Ian McMillan: How literary tourism has become big business

Some writers are inextricably linked to a particular location; I was in Eastwood, in Nottinghamshire, recently, and when you enter the village there's a sign that welcomes you to 'Eastwood, Birthplace of DH Lawrence'. Although, sadly, the heritage centre is shut, the museum in the house he was born in is still very much open.
Ian McMillanIan McMillan
Ian McMillan

There’s something about visiting a place an author wrote about that gives you a greater insight into their work and, although Lawrence lived and created all over the place, he’ll always be associated with a slice of the Midlands that mixed the rural and the urban, the mining and the farming, and as I walked to a little shop and bought a delightful egg custard I heard people talking in the same accents that Lawrence celebrated in much of his writing. I was going to tell the young woman behind the counter that she should rename the shop Buns and Lovers but that may well have been a step too far.

Of course, celebrations of writers’ birthplaces and living spaces are an essential part of what you might call the Economy of Cultural Tourism. Parts of South Tyneside have been Catherine Cookson Country for years, and John Fowles’s House in Lyme Regis has been bought and restored to its former glory by the Landmark Trust. Elizabeth Gaskell’s house, near the centre of Manchester, is now a thriving museum, and you can visit Rabbie Burns’s place in Ayr and drink in some of the atmosphere that helped the great Scottish bard to create his immortal works. You can rent the house that Ted Hughes was born in in Mytholmroyd and one of the great Yorkshire sites of literary pilgrimage is the Brontë Parsonage in Haworth where it doesn’t take too much of a leap of the imagination to picture the sisters scribbling and dreaming under the wild and angry skies.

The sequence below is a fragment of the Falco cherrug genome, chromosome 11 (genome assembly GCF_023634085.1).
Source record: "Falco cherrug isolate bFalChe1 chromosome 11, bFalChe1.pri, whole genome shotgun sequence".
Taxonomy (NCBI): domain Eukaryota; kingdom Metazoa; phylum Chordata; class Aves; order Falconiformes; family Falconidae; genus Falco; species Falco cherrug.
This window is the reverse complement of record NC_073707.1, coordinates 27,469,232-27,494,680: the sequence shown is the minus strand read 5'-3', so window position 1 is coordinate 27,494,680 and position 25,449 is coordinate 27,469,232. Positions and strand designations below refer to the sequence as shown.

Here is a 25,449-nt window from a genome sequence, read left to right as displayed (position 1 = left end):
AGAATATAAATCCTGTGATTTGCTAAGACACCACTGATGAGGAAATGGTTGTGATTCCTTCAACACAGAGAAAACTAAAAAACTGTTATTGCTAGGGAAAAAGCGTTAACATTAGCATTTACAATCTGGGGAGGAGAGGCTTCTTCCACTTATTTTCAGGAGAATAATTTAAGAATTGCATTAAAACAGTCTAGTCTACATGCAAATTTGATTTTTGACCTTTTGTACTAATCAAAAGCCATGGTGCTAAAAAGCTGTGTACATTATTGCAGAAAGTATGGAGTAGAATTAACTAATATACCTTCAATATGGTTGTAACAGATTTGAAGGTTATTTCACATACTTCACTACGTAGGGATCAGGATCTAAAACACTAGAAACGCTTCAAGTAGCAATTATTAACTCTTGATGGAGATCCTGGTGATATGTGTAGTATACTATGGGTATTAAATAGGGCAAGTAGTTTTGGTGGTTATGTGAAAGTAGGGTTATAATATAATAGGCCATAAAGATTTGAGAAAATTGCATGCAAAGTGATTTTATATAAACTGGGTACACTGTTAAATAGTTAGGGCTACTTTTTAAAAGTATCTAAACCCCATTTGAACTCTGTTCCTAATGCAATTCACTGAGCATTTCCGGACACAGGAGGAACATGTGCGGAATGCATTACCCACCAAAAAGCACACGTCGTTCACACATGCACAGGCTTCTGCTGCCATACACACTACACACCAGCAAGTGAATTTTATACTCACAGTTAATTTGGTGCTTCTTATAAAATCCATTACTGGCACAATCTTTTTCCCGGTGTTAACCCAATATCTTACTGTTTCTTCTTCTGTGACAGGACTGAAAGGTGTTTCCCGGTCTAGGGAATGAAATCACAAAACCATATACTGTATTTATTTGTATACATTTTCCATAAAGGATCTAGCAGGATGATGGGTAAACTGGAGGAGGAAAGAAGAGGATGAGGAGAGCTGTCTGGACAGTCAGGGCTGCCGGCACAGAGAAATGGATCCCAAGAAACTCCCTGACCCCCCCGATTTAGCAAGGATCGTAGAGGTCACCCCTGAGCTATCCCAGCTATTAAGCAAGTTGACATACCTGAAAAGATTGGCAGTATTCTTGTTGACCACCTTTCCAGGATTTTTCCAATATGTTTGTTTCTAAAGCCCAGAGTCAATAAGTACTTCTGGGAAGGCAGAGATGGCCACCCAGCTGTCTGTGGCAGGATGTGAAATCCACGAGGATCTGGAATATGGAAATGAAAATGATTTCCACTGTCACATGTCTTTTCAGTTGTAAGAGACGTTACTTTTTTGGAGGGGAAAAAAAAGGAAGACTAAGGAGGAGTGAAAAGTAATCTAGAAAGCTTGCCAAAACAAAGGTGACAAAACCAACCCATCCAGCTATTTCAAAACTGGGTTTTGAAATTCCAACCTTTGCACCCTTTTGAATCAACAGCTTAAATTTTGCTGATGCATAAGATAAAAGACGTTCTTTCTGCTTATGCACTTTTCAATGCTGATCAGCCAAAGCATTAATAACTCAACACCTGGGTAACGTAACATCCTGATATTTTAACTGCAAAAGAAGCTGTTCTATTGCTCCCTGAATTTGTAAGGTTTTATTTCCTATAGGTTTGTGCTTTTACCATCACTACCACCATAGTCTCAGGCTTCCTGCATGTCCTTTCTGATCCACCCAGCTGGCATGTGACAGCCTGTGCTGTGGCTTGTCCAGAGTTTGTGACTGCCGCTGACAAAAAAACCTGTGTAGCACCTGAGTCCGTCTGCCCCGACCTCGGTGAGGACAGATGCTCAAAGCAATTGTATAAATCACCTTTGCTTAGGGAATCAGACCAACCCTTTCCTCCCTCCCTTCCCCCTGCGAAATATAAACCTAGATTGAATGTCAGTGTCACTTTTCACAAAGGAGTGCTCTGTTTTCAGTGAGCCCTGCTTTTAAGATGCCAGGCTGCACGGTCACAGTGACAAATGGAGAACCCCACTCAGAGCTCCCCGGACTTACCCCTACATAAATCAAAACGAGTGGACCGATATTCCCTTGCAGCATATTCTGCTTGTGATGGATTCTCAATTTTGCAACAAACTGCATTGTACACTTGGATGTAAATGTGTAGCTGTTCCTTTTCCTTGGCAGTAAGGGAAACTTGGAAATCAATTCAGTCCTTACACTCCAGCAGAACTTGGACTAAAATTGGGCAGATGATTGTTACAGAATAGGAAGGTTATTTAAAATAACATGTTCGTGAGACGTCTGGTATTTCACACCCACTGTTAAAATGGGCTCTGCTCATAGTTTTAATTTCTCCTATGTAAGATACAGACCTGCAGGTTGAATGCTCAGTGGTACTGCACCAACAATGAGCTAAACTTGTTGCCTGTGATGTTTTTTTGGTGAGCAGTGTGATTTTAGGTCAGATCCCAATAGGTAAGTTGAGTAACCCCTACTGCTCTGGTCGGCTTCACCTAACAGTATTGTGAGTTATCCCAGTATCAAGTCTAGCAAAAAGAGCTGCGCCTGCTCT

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In London there’s almost a street full (in different parts of the city, obviously) of writers’ houses and museums to explore. You can knock on the door and enters the dwellings of Keats, Dickens, Thomas Carlyle and Dr Johnson and in Swansea Dylan Thomas’s house at 5 Cwmdonkin Drive has become a place of pilgrimage for Dylanophiles like me who can’t wait to go gentle into that front parlour.

Oh, you know what I’m building up to here, don’t you? You know what I’ve got at the back of my mind? That’s right: Ian McMillan Country. The little line under the Darfield sign that says “Birthplace of Ian McMillan, The Bard of Barnsley”. There’ll be a blue plaque on the house I was born in, and maybe a McTrail that takes in the library and Low Valley School and the bridle path down to the pit. Actors would play me at different periods of my life, and I’d make the odd guest appearance like Prince Philip on a balcony.

Worth a try, don’t you think?